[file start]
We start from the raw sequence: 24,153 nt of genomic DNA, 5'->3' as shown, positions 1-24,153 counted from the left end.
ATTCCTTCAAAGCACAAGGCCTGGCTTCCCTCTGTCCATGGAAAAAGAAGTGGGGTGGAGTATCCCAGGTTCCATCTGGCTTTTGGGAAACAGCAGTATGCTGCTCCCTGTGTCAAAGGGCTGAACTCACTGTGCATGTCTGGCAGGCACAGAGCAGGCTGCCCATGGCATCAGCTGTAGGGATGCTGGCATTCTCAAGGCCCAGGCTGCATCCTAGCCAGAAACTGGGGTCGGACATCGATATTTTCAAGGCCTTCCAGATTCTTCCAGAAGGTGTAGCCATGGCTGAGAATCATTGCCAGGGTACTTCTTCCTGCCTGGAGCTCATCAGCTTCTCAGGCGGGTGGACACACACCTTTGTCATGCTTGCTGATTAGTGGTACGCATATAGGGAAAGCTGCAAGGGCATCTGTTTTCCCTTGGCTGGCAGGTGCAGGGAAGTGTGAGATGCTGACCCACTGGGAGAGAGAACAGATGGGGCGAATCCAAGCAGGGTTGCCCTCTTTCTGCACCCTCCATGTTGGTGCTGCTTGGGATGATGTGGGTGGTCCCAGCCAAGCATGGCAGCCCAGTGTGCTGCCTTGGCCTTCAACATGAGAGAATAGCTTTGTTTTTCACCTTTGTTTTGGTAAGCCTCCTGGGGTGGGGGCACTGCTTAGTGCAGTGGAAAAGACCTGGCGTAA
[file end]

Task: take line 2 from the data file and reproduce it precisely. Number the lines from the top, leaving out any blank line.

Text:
ATTCCTTCAAAGCACAAGGCCTGGCTTCCCTCTGTCCATGGAAAAAGAAGTGGGGTGGAGTATCCCAGGTTCCATCTGGCTTTTGGGAAACAGCAGTATGCTGCTCCCTGTGTCAAAGGGCTGAACTCACTGTGCATGTCTGGCAGGCACAGAGCAGGCTGCCCATGGCATCAGCTGTAGGGATGCTGGCATTCTCAAGGCCCAGGCTGCATCCTAGCCAGAAACTGGGGTCGGACATCGATATTTTCAAGGCCTTCCAGATTCTTCCAGAAGGTGTAGCCATGGCTGAGAATCATTGCCAGGGTACTTCTTCCTGCCTGGAGCTCATCAGCTTCTCAGGCGGGTGGACACACACCTTTGTCATGCTTGCTGATTAGTGGTACGCATATAGGGAAAGCTGCAAGGGCATCTGTTTTCCCTTGGCTGGCAGGTGCAGGGAAGTGTGAGATGCTGACCCACTGGGAGAGAGAACAGATGGGGCGAATCCAAGCAGGGTTGCCCTCTTTCTGCACCCTCCATGTTGGTGCTGCTTGGGATGATGTGGGTGGTCCCAGCCAAGCATGGCAGCCCAGTGTGCTGCCTTGGCCTTCAACATGAGAGAATAGCTTTGTTTTTCACCTTTGTTTTGGTAAGCCTCCTGGGGTGGGGGCACTGCTTAGTGCAGTGGAAAAGACCTGGCGTAA